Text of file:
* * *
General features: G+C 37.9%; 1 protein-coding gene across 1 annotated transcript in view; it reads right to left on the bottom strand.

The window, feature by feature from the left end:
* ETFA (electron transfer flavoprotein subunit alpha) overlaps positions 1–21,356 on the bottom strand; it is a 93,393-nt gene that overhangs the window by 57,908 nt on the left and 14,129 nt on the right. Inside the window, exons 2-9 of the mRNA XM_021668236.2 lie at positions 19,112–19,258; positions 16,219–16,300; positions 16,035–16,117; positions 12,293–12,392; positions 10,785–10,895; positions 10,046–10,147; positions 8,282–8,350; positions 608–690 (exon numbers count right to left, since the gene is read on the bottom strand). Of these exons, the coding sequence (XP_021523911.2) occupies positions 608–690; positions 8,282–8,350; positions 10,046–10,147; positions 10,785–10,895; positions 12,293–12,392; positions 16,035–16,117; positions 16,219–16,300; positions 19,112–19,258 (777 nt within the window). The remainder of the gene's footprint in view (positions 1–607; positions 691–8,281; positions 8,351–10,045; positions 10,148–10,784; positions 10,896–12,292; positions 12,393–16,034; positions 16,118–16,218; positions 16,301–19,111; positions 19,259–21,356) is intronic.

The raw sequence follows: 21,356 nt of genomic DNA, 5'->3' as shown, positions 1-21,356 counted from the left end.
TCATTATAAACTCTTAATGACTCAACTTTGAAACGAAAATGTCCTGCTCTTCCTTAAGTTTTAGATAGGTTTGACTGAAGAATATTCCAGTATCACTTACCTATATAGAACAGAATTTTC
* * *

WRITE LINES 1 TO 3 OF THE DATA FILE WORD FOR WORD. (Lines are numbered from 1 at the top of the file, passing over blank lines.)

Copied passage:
General features: G+C 37.9%; 1 protein-coding gene across 1 annotated transcript in view; it reads right to left on the bottom strand.

The window, feature by feature from the left end:
* ETFA (electron transfer flavoprotein subunit alpha) overlaps positions 1–21,356 on the bottom strand; it is a 93,393-nt gene that overhangs the window by 57,908 nt on the left and 14,129 nt on the right. Inside the window, exons 2-9 of the mRNA XM_021668236.2 lie at positions 19,112–19,258; positions 16,219–16,300; positions 16,035–16,117; positions 12,293–12,392; positions 10,785–10,895; positions 10,046–10,147; positions 8,282–8,350; positions 608–690 (exon numbers count right to left, since the gene is read on the bottom strand). Of these exons, the coding sequence (XP_021523911.2) occupies positions 608–690; positions 8,282–8,350; positions 10,046–10,147; positions 10,785–10,895; positions 12,293–12,392; positions 16,035–16,117; positions 16,219–16,300; positions 19,112–19,258 (777 nt within the window). The remainder of the gene's footprint in view (positions 1–607; positions 691–8,281; positions 8,351–10,045; positions 10,148–10,784; positions 10,896–12,292; positions 12,393–16,034; positions 16,118–16,218; positions 16,301–19,111; positions 19,259–21,356) is intronic.